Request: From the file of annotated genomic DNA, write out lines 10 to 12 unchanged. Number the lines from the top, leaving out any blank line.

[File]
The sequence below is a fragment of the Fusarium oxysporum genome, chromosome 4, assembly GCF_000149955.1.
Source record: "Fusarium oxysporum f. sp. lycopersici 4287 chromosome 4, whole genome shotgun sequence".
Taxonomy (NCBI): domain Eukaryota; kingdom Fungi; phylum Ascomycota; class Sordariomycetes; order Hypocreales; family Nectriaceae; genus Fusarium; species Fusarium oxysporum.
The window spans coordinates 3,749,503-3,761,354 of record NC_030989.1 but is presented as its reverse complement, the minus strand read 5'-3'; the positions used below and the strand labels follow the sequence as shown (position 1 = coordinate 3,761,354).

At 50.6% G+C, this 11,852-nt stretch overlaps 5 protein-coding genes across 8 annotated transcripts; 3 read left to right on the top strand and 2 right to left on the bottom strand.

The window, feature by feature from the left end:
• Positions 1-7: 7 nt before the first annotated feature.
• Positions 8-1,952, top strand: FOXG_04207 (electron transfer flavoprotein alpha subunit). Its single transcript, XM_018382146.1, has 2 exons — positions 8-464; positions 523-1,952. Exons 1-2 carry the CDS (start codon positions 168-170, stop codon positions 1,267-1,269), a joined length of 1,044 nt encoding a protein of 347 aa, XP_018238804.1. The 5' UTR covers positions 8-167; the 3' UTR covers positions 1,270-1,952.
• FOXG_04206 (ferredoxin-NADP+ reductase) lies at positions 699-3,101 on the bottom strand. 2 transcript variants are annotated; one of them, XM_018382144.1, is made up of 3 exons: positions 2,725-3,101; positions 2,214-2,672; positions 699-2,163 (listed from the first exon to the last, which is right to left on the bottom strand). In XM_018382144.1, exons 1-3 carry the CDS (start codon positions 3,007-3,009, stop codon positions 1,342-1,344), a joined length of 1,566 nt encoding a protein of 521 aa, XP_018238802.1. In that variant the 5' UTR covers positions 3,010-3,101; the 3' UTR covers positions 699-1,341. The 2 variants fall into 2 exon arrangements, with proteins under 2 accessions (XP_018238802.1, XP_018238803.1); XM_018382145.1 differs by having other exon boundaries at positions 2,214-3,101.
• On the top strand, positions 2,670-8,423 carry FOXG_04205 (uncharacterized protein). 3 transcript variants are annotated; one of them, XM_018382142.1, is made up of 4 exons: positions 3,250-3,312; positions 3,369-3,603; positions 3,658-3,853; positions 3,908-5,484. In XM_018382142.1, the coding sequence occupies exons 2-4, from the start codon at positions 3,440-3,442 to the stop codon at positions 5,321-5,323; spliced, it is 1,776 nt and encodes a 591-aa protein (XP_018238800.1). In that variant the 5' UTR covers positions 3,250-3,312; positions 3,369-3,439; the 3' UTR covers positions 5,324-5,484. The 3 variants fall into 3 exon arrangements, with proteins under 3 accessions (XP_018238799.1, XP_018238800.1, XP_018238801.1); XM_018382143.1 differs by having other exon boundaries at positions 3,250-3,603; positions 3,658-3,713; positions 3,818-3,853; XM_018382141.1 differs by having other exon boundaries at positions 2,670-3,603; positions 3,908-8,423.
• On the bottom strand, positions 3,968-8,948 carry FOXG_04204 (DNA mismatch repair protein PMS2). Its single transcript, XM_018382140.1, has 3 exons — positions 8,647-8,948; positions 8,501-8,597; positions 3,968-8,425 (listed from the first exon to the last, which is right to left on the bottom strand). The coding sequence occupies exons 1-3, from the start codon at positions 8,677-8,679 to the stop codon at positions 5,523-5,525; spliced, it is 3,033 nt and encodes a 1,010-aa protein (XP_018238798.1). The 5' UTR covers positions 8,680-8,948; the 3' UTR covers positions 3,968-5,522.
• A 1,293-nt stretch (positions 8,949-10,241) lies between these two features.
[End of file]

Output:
• On the top strand, positions 2,670-8,423 carry FOXG_04205 (uncharacterized protein). 3 transcript variants are annotated; one of them, XM_018382142.1, is made up of 4 exons: positions 3,250-3,312; positions 3,369-3,603; positions 3,658-3,853; positions 3,908-5,484. In XM_018382142.1, the coding sequence occupies exons 2-4, from the start codon at positions 3,440-3,442 to the stop codon at positions 5,321-5,323; spliced, it is 1,776 nt and encodes a 591-aa protein (XP_018238800.1). In that variant the 5' UTR covers positions 3,250-3,312; positions 3,369-3,439; the 3' UTR covers positions 5,324-5,484. The 3 variants fall into 3 exon arrangements, with proteins under 3 accessions (XP_018238799.1, XP_018238800.1, XP_018238801.1); XM_018382143.1 differs by having other exon boundaries at positions 3,250-3,603; positions 3,658-3,713; positions 3,818-3,853; XM_018382141.1 differs by having other exon boundaries at positions 2,670-3,603; positions 3,908-8,423.
• On the bottom strand, positions 3,968-8,948 carry FOXG_04204 (DNA mismatch repair protein PMS2). Its single transcript, XM_018382140.1, has 3 exons — positions 8,647-8,948; positions 8,501-8,597; positions 3,968-8,425 (listed from the first exon to the last, which is right to left on the bottom strand). The coding sequence occupies exons 1-3, from the start codon at positions 8,677-8,679 to the stop codon at positions 5,523-5,525; spliced, it is 3,033 nt and encodes a 1,010-aa protein (XP_018238798.1). The 5' UTR covers positions 8,680-8,948; the 3' UTR covers positions 3,968-5,522.
• A 1,293-nt stretch (positions 8,949-10,241) lies between these two features.